Usually the playing of an album requires some kind of human intervention. Not with this record. From Fast Company:
The 34-year-old Perich’s compositions push the border between white noise and electronic music, frequently straddling the two as if the static on your old television started emitting a strangely beautiful pattern of sound. But Perich doesn’t just compose music: His music is the instrument itself. He composes sound in code, carefully stringing together each 1 and 0 to transform numbers into a symphony.
Perich, who studied math, music, and computer science at Columbia and received a masters from NYU’s fabled hacking-meets-art Interactive Telecommunications Program, has spent the last dozen years of his life exploring the frontiers of one-bit sound, transforming those lines of 1s and 0s into a living art form. With Loud Objects, a band with college friends Katie Shima and Kunal Gupta, Perich’s playful experimentation involved live circuit-bending—soldering the circuit in real time; on his own, Perich has delved deeper into code, and made three chip-based albums: 2007’s One Bit Music, 2010’s 1-Bit Symphony (an electronic symphony in five movements), and Noise Patterns, released in July.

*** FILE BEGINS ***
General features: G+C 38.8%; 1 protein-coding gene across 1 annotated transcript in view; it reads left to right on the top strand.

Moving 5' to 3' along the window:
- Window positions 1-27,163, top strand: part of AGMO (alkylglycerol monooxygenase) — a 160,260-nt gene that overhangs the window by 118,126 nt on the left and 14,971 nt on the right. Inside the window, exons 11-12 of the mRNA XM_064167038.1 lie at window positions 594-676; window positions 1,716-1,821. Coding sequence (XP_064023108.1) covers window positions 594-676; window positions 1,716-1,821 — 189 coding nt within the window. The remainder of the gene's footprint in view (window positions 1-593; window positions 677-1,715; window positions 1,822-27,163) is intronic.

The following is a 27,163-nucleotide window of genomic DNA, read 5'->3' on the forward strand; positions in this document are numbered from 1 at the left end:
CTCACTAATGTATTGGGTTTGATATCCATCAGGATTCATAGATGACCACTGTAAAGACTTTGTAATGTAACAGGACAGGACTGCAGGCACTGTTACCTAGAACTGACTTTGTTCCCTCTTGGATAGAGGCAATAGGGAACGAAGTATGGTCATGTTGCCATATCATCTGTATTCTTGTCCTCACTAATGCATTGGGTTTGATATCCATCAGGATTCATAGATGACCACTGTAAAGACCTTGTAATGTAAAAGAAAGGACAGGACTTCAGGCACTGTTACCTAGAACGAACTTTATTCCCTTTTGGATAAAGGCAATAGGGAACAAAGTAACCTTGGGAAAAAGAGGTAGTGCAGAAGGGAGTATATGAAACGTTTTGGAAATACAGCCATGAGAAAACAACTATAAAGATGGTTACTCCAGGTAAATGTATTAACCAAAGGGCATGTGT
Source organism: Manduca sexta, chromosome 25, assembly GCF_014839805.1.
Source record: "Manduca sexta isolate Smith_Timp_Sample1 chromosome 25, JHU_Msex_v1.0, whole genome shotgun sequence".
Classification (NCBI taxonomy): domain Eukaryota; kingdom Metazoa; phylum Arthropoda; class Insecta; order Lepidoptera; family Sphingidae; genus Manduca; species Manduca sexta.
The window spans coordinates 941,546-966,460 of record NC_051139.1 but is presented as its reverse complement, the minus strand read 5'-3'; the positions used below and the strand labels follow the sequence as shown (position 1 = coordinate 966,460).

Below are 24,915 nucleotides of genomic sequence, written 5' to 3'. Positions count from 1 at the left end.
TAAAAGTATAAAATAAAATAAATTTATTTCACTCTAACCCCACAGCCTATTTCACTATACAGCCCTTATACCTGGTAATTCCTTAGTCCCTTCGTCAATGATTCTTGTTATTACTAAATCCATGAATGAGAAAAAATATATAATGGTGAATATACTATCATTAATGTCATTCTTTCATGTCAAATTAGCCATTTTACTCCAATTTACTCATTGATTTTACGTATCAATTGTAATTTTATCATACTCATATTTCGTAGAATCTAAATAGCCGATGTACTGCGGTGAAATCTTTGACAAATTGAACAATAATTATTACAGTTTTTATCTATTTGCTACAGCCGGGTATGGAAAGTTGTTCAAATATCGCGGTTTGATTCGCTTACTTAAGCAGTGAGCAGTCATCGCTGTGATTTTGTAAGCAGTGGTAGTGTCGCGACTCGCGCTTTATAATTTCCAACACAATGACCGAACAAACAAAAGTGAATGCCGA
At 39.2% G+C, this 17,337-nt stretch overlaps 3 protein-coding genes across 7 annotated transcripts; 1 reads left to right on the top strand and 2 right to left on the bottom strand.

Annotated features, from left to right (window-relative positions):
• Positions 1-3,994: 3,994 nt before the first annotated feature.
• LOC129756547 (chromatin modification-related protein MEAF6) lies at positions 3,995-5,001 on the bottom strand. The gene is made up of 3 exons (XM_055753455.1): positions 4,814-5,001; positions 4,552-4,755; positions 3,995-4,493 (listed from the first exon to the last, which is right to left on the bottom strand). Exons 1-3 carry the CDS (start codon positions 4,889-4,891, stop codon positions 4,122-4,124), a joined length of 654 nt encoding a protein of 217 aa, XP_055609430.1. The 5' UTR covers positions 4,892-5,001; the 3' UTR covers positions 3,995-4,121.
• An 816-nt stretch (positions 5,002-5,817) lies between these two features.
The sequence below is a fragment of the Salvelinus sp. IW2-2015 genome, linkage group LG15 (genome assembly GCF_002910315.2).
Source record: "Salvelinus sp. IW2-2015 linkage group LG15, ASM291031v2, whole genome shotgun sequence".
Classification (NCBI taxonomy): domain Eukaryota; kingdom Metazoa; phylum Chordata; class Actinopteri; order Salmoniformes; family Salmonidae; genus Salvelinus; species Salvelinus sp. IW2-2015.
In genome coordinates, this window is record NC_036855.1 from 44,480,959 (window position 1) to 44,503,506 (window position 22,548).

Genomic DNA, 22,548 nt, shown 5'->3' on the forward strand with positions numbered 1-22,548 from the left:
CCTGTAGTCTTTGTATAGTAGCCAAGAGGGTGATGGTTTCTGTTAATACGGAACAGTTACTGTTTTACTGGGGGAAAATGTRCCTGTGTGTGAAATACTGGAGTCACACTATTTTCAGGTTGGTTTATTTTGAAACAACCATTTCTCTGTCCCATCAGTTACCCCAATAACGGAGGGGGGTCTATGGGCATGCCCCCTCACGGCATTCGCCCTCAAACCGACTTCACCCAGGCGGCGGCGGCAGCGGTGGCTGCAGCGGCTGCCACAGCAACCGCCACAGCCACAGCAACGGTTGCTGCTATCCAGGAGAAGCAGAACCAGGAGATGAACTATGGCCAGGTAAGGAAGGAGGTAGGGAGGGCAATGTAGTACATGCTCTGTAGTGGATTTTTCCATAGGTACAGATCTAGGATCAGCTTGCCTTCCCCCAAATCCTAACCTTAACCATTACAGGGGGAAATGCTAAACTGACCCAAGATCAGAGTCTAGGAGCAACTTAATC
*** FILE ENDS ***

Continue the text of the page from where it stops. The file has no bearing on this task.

Read the rest of the story here.